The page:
People tell me I worry too much. Maybe they are right.
Back in April, I wrote a big article warning that we might be on the verge of another surge in health care spending. As I noted, the money that we spend on medical treatments, goods, and services goes up every year, because we’re living longer, discovering more sophisticated treatments, and so on. Since the 1970s, those expenditures have usually risen much more quickly than national incomes, putting an ever-greater strain on paychecks, corporate treasuries, and the federal budget. A respite had started around 2007 or so, but, by the end of last year, reports were suggesting that the respite was over. Lots of people noticed the same thing.
To critics of the Affordable Care Act, this apparent turn to health expenditure normalcy proved that the law had done little to control costs—and that it would eventually lead to much more spending. But the worrisome reports came with a huge asterisk. They were based on preliminary estimates and a whole lot of guesswork. As economists like David Cutler and Peter Orszag pointed out, other data points were more encouraging. Among other things, the cost of the federal government’s Medicare program was still rising very slowly. That suggested the health care industry really was reinventing itself and becoming more efficient—thanks, at least in part, to incentives that Obamacare had introduced.
It was easy enough to dismiss those claims. Cutler was Obama’s chief health care adviser during the 2008 campaign, while Orszag served as budget director in 2009 and 2010. Now it looks like they were right.
On Wednesday, the U.S. Bureau of Economic Analysis issued new estimates for how the economy and its component parts performed in the first quarter of 2014. The headlines were all about the economy shrinking. But that was expected, as QED’s Danny Vinik pointed out, given some one-time factors. The real surprise was health care. The supposed surge in health care spending was nowhere to be found. On the contrary, relative to the previous quarter, health care spending actually fell by 1.4 percent.
Overall, spending is still more than it was during the first quarter of 2013, which is arguably the most relevant basis for comparison. But it’s rising awfully slowly, which means that all of us have more money to spend on other things. And to the extent spending is rising, it’s mostly because more people are using medical care, not because prices are rising. That could be good news. “We want people to use more services,” Cutler pointed out over e-mail. “That's why we are insuring them.”
This isn’t reason to be complacent. If this episode teaches us anything, it’s not to make hasty conclusions based on early, incomplete data. Costs could rise more quickly in the future, perhaps as soon as the second quarter of 2014—the first period after that huge of surge of last-minute enrollment through the Obamacare exchanges. (See the twitter feed of Larry Levitt, from the Kaiser Family Foundation, for more on this.) Over the long run, a lot depends on whether Congress resists heavy industry lobbying to undo the law's efforts at cost control.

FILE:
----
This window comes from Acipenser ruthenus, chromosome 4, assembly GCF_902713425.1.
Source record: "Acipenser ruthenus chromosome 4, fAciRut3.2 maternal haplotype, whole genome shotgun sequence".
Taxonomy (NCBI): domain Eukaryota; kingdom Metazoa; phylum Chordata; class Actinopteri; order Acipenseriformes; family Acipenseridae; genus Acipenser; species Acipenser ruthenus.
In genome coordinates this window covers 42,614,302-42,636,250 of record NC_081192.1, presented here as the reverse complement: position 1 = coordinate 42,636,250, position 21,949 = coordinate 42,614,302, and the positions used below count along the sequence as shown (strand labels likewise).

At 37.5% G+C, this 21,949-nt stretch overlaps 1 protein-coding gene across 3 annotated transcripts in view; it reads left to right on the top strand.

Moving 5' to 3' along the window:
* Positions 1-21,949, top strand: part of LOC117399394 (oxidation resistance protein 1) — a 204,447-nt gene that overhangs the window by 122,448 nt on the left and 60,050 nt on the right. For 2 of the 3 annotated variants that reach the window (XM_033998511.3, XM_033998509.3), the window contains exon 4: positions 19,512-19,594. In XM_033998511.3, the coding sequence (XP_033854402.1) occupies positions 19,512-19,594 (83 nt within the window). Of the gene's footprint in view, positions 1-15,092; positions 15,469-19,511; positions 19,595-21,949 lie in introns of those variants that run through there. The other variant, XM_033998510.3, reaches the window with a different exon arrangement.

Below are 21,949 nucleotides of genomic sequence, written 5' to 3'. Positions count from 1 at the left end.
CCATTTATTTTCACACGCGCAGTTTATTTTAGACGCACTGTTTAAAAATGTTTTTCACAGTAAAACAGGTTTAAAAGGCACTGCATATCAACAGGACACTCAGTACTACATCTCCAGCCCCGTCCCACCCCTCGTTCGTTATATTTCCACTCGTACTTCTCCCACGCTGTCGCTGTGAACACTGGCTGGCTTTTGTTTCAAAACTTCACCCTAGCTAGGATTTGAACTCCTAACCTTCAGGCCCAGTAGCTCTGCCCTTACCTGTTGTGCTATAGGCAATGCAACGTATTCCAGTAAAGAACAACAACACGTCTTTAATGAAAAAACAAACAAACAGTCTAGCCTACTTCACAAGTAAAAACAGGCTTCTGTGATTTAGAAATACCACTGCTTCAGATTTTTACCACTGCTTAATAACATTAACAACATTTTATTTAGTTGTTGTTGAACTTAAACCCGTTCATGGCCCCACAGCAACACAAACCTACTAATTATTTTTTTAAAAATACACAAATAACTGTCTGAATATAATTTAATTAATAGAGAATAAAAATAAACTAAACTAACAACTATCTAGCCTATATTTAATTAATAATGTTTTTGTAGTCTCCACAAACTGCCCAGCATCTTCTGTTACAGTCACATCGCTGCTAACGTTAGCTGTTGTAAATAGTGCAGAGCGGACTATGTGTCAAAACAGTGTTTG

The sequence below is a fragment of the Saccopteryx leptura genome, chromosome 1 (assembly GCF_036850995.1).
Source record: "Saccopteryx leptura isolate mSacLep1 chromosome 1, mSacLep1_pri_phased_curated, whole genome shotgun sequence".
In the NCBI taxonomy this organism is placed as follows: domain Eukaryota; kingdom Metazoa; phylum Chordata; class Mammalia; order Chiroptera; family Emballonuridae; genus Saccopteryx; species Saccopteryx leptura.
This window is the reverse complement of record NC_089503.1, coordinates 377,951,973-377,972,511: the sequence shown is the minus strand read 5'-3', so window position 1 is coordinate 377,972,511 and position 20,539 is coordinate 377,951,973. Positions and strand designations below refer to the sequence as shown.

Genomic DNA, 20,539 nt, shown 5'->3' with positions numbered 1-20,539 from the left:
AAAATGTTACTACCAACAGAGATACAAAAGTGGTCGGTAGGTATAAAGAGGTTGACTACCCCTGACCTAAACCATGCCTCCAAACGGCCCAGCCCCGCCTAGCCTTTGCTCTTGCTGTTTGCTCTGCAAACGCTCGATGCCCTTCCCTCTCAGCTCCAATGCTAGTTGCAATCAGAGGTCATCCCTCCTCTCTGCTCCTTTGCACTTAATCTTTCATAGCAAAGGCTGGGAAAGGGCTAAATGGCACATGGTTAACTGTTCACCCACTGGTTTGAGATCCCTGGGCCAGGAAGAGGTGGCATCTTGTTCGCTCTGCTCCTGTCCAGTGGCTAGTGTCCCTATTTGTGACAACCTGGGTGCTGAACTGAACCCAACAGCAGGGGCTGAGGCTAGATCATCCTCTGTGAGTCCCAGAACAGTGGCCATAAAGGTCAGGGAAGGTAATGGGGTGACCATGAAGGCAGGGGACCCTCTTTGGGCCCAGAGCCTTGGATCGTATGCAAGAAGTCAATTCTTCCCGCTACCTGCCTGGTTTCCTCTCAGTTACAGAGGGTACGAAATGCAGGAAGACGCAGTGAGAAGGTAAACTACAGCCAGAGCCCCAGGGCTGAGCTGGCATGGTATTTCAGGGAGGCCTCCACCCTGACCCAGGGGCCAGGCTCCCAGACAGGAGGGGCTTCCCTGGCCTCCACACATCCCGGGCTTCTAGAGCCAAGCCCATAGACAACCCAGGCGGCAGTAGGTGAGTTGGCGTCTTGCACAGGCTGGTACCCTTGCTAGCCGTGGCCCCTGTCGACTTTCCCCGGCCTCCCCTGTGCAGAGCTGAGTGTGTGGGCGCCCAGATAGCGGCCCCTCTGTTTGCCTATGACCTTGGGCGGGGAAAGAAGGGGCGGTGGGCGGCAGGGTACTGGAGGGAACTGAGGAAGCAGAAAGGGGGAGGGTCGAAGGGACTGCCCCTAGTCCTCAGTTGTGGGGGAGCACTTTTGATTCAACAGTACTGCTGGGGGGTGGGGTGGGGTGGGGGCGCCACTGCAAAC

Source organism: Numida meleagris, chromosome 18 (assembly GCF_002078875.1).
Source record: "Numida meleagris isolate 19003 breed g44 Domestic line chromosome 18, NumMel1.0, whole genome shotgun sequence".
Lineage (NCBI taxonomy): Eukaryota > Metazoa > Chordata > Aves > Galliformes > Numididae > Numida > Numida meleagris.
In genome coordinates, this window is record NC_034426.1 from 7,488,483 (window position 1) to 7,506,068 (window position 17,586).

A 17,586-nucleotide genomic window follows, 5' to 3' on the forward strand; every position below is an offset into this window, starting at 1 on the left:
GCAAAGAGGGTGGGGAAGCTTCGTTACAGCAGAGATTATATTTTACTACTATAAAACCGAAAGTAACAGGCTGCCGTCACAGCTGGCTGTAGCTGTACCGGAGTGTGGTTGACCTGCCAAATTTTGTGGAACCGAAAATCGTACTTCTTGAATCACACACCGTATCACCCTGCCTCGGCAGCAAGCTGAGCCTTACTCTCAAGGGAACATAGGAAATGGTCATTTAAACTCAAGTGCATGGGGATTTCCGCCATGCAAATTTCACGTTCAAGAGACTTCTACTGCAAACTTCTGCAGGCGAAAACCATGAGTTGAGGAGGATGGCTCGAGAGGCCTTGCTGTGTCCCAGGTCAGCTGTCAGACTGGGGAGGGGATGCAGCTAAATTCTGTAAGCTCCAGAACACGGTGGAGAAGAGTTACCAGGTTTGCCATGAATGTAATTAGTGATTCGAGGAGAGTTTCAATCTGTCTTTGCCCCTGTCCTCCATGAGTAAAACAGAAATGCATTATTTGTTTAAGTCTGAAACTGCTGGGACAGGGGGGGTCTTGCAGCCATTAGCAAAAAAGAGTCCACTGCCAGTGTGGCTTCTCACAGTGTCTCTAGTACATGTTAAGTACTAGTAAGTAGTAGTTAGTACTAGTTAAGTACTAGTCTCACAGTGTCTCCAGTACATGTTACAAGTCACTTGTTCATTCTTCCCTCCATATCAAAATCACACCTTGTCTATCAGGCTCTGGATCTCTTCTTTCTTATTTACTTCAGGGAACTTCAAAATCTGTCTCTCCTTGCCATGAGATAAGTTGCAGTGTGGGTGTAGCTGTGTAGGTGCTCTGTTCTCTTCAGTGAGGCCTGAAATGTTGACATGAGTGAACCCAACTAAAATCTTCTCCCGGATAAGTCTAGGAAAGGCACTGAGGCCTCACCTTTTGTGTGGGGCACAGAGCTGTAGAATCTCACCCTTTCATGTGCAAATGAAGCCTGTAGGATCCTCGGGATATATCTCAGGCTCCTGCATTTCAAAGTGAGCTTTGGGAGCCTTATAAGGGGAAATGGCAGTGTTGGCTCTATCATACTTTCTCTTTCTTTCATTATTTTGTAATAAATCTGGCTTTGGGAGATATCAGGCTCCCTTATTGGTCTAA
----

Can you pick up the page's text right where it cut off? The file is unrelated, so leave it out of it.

But it sure doesn't look like Obamacare is bankrupting the country, as the critics always said it would. Better still, the law really may be nudging health care in the direction of more efficiency.
I’ll keep worrying, of course. It's the Jewish mother in me. But I'm less anxious than I was a few weeks ago. You should be, too.
AT THE SUPREME COURT: The justices ruled on Wednesday that the police need a warrant to search cell phones. A pleasantly surprised Yishai Schwartz can tell you why it’s such an important win for privacy. Also, the justices also ruled that Aereo, a streaming service that threatened the TV industry, was guilty of copyright violations. Tim Wu says the media industry’s win is the consumer’s loss.
IN THE LOWER COURTS: Within hours, courts struck down same-sex marriage bans in two states, Utah and Indiana. Nearly half of gay Americans now live in a state where they can marry.
This will make you sweat: May was the hottest on record. At Vox, Brad Plumer warns that 2014 or 2015 could end up being the hottest year on record.
This will make you laugh or cry or both: David Dayen, writing for Salon, marvels at the spectacle of liberals and conservatives reversing sides over the Export-Import Bank. (Credit where due: The Cato Institute has remained consistently opposed all along.)
This will make you sad: A new study says kids overwhelmingly prioritize their own achievement and happiness over caring for others—because that’s the message they get from their parents. Emily Bazelon can tell you more at Slate's Double-X.
At QED:Rebecca Leber gives President Obama a to-do list on climate change for the rest of his second term. And don’t miss the first in our “QEDecide” series: Daniel Webster, gun violence expert at Johns Hopkins University, making the case for universal background checks.
Stuff to watch today: At 10 a.m., the Supreme Court issues more rulings. At noon, the U.S. World Cup team plays Germany. Legal reporters, you’d better write quickly.